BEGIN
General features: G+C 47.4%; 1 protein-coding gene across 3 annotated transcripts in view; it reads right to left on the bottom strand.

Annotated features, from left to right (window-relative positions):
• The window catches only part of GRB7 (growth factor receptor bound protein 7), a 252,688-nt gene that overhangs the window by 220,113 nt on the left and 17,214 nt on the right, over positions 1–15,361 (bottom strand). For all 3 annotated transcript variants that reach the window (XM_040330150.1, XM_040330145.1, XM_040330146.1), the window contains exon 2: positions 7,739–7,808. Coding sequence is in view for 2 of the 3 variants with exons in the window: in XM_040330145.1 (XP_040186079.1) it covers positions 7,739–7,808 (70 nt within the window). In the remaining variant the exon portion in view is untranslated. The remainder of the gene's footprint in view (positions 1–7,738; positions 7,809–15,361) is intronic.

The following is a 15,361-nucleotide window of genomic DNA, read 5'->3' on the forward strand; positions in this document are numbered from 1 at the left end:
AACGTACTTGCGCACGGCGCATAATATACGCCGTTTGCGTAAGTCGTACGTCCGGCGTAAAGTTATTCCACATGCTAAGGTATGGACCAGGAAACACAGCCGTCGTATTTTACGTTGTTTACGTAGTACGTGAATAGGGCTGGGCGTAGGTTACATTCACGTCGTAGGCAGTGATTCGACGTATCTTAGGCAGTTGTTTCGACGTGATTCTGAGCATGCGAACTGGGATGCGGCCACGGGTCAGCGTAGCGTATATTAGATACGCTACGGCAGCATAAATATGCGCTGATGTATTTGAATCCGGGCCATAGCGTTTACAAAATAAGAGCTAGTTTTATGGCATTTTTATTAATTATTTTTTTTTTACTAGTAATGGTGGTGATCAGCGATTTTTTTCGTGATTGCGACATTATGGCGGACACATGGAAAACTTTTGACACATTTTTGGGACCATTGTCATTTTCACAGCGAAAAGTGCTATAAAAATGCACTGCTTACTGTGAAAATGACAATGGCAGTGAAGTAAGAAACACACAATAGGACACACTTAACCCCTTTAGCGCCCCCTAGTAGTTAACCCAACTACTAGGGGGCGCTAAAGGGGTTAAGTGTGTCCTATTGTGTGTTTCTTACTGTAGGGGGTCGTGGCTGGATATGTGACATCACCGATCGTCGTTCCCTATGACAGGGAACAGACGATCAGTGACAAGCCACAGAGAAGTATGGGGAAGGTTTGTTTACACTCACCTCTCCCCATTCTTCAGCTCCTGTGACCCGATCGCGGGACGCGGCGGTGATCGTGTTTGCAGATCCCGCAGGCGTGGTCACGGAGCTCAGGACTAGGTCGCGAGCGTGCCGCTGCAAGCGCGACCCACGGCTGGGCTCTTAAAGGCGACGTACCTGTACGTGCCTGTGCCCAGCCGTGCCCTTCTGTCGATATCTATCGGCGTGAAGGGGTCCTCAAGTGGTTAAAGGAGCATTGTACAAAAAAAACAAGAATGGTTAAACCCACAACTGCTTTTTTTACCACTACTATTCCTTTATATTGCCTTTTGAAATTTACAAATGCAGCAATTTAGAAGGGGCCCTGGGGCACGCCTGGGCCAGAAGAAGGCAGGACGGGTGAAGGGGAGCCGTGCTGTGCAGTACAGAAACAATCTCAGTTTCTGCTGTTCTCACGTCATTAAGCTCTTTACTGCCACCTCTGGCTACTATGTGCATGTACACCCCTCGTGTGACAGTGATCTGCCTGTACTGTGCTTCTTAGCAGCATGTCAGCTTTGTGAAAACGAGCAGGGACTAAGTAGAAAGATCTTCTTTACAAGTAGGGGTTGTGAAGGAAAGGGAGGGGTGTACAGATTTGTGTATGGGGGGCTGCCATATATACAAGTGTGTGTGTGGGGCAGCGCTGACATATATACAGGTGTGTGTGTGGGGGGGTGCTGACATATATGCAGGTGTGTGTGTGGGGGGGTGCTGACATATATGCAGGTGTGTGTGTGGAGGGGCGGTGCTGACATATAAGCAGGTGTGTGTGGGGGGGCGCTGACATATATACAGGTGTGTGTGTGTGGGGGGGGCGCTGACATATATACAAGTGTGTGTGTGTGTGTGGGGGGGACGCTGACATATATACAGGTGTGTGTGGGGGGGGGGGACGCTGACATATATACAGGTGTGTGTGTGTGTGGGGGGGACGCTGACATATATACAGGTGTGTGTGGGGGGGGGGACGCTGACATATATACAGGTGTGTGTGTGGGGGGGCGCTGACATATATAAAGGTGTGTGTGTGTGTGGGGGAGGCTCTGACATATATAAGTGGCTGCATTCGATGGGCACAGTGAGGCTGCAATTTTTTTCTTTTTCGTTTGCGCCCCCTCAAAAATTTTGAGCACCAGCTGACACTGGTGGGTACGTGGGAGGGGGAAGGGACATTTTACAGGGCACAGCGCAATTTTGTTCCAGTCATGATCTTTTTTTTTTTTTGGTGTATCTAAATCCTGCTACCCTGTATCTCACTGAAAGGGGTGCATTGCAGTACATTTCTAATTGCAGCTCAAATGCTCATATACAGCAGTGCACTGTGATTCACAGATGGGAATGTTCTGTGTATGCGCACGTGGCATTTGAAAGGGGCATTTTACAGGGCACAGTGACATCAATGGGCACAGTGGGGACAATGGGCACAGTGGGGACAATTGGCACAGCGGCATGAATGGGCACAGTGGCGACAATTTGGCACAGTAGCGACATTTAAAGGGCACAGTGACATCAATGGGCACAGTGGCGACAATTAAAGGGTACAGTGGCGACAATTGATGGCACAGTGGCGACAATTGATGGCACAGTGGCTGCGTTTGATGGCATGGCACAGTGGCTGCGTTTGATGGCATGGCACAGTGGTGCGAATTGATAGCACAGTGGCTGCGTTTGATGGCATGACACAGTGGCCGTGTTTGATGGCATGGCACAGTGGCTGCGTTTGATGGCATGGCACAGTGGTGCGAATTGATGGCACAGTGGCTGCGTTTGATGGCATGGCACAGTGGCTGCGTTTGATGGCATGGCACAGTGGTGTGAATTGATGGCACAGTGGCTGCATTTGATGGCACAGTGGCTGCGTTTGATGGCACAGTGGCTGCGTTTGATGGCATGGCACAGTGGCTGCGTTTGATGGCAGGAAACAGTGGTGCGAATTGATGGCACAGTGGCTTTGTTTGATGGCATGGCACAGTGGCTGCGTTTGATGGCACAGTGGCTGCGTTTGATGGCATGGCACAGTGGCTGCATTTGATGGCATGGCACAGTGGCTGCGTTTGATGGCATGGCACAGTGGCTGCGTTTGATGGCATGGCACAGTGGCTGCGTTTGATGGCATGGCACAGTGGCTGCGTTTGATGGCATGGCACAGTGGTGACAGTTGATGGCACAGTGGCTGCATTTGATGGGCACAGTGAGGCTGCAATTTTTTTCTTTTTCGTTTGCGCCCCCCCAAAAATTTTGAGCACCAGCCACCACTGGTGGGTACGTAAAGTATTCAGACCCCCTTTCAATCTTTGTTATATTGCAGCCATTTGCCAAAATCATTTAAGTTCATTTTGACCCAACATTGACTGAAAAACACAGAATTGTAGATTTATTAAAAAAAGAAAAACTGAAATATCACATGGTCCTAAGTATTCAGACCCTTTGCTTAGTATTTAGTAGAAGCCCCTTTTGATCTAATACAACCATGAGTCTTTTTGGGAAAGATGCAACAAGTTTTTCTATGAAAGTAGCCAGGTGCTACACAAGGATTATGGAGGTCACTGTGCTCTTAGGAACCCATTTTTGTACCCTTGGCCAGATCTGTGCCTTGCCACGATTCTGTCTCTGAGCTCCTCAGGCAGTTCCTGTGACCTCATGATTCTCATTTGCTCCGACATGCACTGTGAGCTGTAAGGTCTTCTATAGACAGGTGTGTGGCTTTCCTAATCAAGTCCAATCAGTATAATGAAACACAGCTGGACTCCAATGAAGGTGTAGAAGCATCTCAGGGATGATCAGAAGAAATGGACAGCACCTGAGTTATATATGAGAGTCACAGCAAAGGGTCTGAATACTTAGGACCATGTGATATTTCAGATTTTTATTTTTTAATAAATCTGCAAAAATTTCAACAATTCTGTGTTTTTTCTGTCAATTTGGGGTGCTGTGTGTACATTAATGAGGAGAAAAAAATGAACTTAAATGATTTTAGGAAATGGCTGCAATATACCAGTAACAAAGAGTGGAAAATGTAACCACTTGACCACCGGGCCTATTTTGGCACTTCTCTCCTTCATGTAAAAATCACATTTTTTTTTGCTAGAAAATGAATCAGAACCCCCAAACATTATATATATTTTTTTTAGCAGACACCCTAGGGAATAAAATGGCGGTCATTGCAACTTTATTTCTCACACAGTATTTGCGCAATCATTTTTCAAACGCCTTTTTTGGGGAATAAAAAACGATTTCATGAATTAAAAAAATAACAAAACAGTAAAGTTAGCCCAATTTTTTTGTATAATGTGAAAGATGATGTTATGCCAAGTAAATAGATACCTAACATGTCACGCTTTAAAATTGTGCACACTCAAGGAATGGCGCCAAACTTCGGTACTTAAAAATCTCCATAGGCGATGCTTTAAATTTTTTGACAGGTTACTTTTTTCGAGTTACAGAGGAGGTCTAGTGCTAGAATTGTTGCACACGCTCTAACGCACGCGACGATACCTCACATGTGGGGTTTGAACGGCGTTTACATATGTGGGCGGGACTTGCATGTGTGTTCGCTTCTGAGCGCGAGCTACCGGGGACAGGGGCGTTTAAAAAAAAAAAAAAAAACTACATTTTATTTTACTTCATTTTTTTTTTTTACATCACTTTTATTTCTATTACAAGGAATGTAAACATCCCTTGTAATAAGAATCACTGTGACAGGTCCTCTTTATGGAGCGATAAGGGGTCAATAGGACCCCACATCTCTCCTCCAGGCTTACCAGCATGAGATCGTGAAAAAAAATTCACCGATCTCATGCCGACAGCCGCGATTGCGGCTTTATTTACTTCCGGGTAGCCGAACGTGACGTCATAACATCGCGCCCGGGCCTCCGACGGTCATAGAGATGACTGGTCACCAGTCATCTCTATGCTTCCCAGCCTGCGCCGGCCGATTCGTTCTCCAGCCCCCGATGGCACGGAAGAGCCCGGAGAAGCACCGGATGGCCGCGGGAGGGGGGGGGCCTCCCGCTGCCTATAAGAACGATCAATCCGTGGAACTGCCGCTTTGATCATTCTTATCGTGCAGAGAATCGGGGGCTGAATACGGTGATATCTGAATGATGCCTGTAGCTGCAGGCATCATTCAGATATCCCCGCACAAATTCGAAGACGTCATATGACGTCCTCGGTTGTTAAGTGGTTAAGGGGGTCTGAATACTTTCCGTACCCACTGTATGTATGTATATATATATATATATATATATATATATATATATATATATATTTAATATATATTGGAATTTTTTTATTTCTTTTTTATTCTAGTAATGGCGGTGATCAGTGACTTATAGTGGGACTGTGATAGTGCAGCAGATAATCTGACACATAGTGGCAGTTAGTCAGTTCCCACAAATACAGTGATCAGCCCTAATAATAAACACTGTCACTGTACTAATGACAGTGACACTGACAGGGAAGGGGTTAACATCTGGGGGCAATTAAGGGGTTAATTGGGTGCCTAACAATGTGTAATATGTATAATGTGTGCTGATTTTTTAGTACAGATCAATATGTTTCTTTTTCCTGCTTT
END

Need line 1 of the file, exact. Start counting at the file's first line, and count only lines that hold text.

General features: G+C 47.4%; 1 protein-coding gene across 3 annotated transcripts in view; it reads right to left on the bottom strand.